New Studio Openings: Degraw Sound in Gowanus, Brooklyn

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When we last checked in with producer/engineer Ben Rice, he was working out of a “glorified home studio” called Newkirk Recording, where he tracked indie rock bands like The Mooney Suzuki, as well as an assortment of aspiring singer-songwriters and small jazz groups.

Since then, business has been brisk enough that Rice has decided to take the plunge and build out a full-fledged commercial recording studio. His new space, Degraw Sound, occupies a modest 1,100 square feet on the Gowanus/Park Slope border, but feels larger thanks to a crafty design dreamed up with help from David Ellis – the man who helped create The Lodge Mastering, Engine Room Audio, LoHo Studios and Saltlands.

Degraw’s main live room. Scroll down for more photos.

In addition to a control room large enough to house Stratosphere Sound’s old Trident 24 mixing console, the new studio layout includes a spacious 450-square-foot live room, dedicated isolation booth, lounge, and even a small B-room that is operated by longtime friend and former client Gian Stone.

“My overhead has gone up maybe fifteen-fold over the old space, but I think it’s still competitive,” Rice says about his new studio’s rate. It falls firmly in the affordable “mid-priced” category.

Aside from the new console, compressors and Pro Tools HD rig, much of the outboard gear and microphone collection has been transplanted from Rice’s old room. A small wall of amplifiers and guitars, an old Wurlitzer and a vintage Ludwig drum kit round out the equipment list, and nothing feels lacking.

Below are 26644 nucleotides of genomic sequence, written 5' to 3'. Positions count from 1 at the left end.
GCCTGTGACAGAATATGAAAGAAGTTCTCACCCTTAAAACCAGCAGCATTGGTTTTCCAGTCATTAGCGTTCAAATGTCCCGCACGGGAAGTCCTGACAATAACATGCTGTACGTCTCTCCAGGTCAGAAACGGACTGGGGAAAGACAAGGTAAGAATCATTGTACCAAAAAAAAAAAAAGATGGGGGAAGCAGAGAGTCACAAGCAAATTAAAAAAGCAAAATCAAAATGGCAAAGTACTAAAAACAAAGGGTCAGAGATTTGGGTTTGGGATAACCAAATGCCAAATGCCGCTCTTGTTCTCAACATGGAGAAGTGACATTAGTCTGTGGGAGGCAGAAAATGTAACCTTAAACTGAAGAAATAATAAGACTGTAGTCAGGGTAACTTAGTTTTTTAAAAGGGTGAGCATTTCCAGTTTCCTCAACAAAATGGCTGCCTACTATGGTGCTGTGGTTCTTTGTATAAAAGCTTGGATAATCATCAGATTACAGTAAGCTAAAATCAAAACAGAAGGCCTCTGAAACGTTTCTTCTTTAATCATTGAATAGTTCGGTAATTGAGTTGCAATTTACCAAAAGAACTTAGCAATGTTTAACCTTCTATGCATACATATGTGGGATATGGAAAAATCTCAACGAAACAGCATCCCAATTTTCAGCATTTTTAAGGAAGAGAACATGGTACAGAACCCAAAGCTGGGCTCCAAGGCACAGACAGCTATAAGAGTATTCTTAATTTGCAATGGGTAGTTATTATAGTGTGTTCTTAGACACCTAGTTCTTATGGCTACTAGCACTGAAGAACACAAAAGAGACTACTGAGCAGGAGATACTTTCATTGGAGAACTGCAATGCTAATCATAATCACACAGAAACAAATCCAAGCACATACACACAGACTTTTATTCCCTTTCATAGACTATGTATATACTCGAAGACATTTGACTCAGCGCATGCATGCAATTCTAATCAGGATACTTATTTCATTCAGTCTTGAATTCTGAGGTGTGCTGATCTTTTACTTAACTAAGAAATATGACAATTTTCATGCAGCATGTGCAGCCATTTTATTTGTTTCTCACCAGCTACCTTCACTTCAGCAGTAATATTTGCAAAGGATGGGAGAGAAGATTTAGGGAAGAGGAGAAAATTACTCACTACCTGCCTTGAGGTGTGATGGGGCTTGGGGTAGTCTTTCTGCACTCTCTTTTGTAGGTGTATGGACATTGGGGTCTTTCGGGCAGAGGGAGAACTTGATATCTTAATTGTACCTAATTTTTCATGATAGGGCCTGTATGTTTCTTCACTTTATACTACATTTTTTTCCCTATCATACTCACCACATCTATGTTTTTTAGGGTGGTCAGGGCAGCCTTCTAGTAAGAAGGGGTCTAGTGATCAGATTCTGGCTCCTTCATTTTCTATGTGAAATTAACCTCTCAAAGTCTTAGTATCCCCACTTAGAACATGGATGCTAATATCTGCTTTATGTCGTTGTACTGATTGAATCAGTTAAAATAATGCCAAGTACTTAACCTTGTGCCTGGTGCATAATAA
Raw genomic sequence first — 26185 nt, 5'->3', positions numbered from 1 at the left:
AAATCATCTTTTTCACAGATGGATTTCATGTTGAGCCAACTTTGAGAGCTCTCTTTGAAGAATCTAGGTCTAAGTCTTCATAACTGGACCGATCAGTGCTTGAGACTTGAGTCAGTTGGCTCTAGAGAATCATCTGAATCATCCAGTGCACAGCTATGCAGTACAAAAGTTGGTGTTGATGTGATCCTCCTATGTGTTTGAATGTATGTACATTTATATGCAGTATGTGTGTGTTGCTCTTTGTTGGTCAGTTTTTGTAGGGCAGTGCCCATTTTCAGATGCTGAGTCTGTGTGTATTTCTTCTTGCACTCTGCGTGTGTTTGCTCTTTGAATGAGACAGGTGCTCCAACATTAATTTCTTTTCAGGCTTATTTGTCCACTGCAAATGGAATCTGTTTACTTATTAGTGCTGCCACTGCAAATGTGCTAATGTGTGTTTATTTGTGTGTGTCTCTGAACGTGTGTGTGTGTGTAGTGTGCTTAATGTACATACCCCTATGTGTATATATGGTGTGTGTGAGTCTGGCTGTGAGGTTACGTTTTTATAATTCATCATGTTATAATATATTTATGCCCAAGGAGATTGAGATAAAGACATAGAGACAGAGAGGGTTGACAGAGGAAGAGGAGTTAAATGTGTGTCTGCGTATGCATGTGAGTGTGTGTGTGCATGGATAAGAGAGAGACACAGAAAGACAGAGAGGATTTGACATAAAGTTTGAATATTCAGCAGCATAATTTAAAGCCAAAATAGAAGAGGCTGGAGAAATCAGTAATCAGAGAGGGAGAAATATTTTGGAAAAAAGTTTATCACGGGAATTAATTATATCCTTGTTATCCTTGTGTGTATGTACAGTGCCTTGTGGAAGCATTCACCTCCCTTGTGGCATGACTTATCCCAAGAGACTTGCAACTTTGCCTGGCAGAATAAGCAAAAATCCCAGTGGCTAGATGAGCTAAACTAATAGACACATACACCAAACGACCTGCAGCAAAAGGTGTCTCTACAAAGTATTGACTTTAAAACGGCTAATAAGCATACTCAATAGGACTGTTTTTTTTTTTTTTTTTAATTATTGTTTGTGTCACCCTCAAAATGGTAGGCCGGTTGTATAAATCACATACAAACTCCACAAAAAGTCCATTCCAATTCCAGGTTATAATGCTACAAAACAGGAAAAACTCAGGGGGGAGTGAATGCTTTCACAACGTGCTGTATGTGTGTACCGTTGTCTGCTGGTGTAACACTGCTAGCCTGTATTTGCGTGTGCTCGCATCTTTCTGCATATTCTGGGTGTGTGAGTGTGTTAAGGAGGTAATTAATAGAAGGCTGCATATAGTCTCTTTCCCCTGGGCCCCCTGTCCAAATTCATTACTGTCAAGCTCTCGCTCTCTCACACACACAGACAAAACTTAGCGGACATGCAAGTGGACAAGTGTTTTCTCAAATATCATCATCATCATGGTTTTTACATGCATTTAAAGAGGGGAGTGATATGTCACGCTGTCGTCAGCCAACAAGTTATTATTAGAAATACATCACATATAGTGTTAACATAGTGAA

What’s most strikingly new is the sheer space as well as the upgrade in amenities and décor. Rice’s old control room at Newkirk would barely fit into Degraw Sound’s studio B, much less house a full 24 channel desk. The feel of the new studio is professional-but-casual, in much the same way that a classy Park Slope barroom is. Vintage-style Edison bulbs hang from the live room’s ceiling, glowing like so many vacuum tubes, and richly stained barn doors hide all the cases and cables from view.

“People have just been bugging out about the new space,’ Rice tells me. He says that old clients like indie rockers The Reckless Sons have already returned to work with him at the new studio during the two months before his grand opening party late last week.

There have been new clients too, from across genres. In between tracking sessions with indie bands like The VeeVees and The Courtesy Tier, composer and historian Allen Lowe recently brought in an “epic cast of musicians” including pianist Matthew Shipp and free jazz saxophonist Maurice McIntyre.

“He actually heard about me from the article you wrote, I think. So yeah –  SonicScoop works,” Rice laughs. “It definitely gets the word out.”


Justin Colletti is a Brooklyn recording engineer and studio journalist. He is a regular contributor to SonicScoop and edits the music blog Trust Me, I’m A Scientist.

Degraw Studio A featuring the Trident 24 console

Another view of the main tracking room

Degraw’s lounge

  • Theo Aronson

    Is that the old Trident from Statosphere B Room?

  • Theo Aronson

     duh, second paragraph. please ignore above.

  • Anonymous

    Uhm, looks nice and homey. I could rock there…

  • Really nice!  REALLY REALLY REALLY NICE.  The look is great!  I could see rock being made here!

  • Really nice!  REALLY REALLY REALLY NICE.  The look is great!  I could see rock being made here!

  • The electrician

    Yes is a beautiful. Studio Dave and his workers together with i , we made a nice job